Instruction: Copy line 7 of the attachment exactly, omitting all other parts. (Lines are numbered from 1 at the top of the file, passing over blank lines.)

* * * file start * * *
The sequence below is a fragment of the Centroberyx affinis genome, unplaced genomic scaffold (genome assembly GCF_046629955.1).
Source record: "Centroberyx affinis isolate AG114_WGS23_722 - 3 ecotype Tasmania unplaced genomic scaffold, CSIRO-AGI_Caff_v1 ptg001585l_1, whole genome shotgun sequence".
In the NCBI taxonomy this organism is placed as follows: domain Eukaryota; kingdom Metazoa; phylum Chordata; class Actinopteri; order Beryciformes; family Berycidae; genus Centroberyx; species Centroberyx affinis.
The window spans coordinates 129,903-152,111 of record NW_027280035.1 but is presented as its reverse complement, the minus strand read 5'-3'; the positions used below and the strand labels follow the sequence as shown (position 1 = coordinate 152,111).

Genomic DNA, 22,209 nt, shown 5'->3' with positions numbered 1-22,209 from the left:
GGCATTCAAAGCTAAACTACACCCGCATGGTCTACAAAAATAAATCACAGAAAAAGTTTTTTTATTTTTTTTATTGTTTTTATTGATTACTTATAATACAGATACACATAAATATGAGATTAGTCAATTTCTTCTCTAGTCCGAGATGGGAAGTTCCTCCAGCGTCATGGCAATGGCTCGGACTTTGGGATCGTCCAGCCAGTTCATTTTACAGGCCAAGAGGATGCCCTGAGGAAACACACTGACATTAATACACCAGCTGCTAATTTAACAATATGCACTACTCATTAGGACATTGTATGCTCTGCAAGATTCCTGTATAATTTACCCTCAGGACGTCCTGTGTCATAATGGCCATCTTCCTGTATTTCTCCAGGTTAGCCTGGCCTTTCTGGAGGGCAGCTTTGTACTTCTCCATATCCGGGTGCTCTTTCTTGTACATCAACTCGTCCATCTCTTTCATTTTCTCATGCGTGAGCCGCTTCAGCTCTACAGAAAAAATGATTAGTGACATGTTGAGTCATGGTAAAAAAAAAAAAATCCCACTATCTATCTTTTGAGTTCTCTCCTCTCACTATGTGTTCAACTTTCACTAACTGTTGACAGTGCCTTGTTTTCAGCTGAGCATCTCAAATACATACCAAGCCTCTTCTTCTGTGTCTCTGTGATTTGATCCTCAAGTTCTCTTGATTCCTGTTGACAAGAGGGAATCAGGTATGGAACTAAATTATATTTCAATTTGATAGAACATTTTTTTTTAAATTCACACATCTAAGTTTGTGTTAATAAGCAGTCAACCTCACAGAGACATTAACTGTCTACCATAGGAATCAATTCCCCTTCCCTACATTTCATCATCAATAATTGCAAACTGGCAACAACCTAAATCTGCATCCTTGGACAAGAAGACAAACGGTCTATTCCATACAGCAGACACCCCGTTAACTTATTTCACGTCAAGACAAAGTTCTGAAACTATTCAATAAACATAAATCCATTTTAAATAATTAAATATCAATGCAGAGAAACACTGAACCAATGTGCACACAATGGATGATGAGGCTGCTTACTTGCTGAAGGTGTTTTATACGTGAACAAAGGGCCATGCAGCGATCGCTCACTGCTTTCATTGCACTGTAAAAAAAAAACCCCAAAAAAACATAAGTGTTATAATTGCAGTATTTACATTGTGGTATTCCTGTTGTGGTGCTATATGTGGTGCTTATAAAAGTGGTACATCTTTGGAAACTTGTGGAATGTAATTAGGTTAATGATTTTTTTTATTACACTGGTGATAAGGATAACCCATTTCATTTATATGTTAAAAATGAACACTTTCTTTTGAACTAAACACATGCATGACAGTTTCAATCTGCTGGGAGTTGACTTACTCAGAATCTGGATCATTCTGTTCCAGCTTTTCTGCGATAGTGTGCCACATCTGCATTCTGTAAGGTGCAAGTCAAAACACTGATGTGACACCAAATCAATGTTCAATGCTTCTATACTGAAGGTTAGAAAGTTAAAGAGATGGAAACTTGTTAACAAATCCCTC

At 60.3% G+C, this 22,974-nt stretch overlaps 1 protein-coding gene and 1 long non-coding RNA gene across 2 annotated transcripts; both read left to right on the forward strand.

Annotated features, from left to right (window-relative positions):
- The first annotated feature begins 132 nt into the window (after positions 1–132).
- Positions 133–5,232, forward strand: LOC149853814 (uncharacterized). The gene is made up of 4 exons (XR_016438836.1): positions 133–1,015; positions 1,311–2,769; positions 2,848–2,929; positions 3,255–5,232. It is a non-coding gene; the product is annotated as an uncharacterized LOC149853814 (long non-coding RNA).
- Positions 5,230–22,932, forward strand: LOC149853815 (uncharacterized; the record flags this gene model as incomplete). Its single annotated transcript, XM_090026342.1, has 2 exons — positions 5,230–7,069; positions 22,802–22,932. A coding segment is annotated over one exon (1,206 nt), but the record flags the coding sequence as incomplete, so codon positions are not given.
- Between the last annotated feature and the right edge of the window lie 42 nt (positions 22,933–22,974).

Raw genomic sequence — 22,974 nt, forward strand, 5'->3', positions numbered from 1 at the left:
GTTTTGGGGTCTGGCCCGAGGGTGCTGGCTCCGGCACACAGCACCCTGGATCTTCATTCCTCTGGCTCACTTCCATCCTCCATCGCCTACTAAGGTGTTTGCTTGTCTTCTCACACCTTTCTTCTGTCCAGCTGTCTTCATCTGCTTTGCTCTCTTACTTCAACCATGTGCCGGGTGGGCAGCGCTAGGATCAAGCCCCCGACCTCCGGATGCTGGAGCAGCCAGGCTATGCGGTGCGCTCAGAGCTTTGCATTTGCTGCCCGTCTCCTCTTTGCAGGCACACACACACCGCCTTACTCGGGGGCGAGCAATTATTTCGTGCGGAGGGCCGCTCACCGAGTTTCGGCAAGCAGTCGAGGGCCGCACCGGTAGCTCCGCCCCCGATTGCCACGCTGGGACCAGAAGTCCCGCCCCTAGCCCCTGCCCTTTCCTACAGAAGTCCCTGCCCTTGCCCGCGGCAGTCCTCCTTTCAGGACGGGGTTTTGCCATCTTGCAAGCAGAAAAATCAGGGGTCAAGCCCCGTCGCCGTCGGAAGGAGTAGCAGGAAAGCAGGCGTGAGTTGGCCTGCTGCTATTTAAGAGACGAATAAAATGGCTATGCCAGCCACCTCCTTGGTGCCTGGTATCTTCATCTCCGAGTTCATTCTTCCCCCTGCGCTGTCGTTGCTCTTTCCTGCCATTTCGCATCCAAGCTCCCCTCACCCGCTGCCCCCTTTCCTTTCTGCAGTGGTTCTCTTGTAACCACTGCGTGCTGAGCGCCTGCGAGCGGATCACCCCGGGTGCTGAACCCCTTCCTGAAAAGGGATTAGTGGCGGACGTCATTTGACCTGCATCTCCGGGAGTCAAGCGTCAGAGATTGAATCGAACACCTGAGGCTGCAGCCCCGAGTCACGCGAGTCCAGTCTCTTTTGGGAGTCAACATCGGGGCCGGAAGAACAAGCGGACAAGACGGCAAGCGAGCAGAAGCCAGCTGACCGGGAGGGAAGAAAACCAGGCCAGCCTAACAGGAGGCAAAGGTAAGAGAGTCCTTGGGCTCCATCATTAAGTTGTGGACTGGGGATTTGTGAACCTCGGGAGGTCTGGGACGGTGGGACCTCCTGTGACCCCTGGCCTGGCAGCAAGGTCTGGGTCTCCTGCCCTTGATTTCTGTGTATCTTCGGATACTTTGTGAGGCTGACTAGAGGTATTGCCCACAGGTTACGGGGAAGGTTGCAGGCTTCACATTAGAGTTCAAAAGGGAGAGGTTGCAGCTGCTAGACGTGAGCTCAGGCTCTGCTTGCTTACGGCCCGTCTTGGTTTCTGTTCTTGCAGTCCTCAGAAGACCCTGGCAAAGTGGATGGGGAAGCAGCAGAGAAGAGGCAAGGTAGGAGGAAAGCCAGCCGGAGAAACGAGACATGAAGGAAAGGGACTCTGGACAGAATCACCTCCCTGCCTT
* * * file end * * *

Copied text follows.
At 60.3% G+C, this 22,974-nt stretch overlaps 1 protein-coding gene and 1 long non-coding RNA gene across 2 annotated transcripts; both read left to right on the forward strand.